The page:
Linus is wrong about Chipzilla. It contributes nothing further to the randomisation if it has a predictable sequence. It's like wrapping an already random stream in see-through paper, that's all. It can't add further entropy if it is no longer usefully randomising. Dunno why he doesn't get that point. Using it just wastes processor cycles.
264 posts • joined 21 May 2013
"I realize the laws are different but I don't think the differences are there between contractors being contractors..."
The point I was making was about the poster before you who seemed unaware that to be outside of IR35 your starting point needs to be a "Contract FOR ServiceS" i.e. that is what a ltd co to ltd co would have. If you have a "Contract OF Service" (and a lot!!! of the agencey contracts would fall into that category) i.e. that's the same type of contract an employee would have.
In investigating IR35 status if your contract isn't a "Contract FOR ServiceS" [and there's rather more to it than just sticking a title at the top of it] - then HMRC *are not obliged* to look any further in deciding that you are indeed caught by the legislation and are a "disguised employee". The length of the contract is a complete irrelevance, in this case. Sadly, all too many contractors remain blissfully ignorant of this. Their own working arrangements may be that of a stone wall contractor - doesn't matter a jot if their contract is not up to scratch.
If - and only if - you clearly have a "Contract FOR ServiceS", are HMRC then required to examine your working practices, to detemine your status.
@ Don Jefe
" Real IT contractors should be moving fairly quickly..."
Not so. That's a tail wagging the dog strategy. If you are adopting that approach, you've not understood the IR35 legislation.
" Contractors can get locked into long term contract where your pay increases with time spent but you have to provide exclusivity (not legal in some states)...."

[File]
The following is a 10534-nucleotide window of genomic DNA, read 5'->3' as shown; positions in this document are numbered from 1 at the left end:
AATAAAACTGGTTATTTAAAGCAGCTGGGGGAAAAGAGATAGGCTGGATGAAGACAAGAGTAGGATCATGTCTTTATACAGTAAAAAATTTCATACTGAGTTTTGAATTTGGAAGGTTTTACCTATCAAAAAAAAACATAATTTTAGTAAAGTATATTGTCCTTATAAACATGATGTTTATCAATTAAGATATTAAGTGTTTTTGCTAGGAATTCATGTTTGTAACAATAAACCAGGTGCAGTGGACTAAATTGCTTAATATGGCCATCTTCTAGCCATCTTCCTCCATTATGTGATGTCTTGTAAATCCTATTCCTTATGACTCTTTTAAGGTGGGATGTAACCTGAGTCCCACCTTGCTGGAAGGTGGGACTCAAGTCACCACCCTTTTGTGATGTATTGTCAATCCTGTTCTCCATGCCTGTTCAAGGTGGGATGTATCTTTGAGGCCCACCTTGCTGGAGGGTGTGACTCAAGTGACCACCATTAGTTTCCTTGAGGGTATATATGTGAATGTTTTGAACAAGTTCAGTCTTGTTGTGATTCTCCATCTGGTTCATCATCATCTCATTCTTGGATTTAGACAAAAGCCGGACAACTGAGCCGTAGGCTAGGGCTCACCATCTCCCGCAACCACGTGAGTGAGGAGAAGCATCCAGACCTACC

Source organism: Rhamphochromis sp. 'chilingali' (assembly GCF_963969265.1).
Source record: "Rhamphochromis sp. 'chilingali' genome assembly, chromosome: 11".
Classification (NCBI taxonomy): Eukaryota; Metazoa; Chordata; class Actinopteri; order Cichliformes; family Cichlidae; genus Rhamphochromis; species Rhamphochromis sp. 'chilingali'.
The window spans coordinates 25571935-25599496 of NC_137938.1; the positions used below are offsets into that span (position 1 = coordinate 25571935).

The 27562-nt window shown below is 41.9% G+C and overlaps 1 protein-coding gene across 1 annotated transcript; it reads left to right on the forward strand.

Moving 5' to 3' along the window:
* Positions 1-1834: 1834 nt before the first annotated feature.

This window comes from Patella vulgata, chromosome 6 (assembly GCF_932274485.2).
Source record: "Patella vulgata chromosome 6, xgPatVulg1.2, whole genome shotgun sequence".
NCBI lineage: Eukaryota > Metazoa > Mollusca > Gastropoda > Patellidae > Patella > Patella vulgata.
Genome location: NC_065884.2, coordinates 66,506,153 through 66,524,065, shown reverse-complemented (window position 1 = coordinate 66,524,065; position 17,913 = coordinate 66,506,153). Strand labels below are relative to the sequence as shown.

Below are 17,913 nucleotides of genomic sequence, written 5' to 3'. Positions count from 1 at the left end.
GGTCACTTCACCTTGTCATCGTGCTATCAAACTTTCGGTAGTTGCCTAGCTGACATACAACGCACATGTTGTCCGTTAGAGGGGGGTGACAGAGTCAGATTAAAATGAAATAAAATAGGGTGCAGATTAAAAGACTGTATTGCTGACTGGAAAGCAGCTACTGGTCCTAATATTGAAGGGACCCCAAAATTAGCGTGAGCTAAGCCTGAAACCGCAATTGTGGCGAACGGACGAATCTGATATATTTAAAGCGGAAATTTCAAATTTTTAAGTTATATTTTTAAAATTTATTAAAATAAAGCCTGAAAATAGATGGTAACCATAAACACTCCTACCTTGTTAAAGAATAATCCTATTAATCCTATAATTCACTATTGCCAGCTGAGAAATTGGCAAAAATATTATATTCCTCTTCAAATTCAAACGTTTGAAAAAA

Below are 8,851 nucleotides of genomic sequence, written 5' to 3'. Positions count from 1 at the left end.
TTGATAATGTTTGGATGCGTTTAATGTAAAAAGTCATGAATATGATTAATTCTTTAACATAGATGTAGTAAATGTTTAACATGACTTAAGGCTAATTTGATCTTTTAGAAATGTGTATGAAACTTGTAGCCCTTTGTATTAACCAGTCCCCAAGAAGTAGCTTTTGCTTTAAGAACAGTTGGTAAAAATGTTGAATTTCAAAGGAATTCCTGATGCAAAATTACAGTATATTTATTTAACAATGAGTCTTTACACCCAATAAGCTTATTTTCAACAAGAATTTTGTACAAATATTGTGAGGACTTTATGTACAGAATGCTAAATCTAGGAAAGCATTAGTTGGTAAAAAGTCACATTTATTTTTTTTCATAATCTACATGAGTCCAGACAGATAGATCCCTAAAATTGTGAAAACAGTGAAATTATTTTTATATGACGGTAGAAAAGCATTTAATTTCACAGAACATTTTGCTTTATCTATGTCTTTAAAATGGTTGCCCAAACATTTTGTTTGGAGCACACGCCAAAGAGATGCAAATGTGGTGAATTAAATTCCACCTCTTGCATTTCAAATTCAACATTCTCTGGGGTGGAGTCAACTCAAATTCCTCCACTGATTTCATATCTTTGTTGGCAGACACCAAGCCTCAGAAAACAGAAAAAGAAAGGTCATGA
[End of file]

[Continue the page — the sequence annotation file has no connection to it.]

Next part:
Any contract in the UK that requires exclusitivity is caught by the IR35 legistaltion - you are a de facto employee of the client and not a contractor.
The laws in the UK and US for contractors are really quite different.
"Perhaps someone more expert than I can explain it, but AFAIK IR35 will also bite the company that's paying your fees (they could get stung for employer's NI, which is a lot)..."
No. That was some of the FUD garbage initially put about by Dawn Primarollo, the then Paymaster General, and the beloved Gordon Brown, when they first brought in the legislation. Client companies are only exposed to liability for things like NI [if the contractor doesn't pay what he/she owes to HMRC] - if and only if - the contractor is engaged on a 'Self-Employed' basis (i.e no contractor ltd co involved - and tax and NI assesed under schedule D) - which, immediately proves (according to the IR35 legislation) that he/she is outwith the scope of IR35.
IR35 clearly states that all liability is passed on to the contractor (using a ltd co - not schedule D self-employed) if they fall foul of the IR35 legislation.
[Note also - nobody can be schedule D self-employed and going via an agencey - as prior legisaltion already stated that agencies can only supply people they employe directly or contract with on a ltd co to ltd co basis].
>>Kind of makes you wonder if this is really an initial discovery...
If you read the fine TOR manual, they have always warned that this type of attack is possible, right down to noting the (many) problems with routing bittorrent through TOR nodes.
I guess this is the first paper to put some actual numbers on things though.
Hushmail - ssshhh they could be listening....
"However, developments in November 2007 led to doubts among security-conscious users about Hushmail's security and concern over a backdoor. Hushmail has turned over cleartext copies of private e-mail messages associated with several addresses at the request of law enforcement agencies under a Mutual Legal Assistance Treaty with the United States."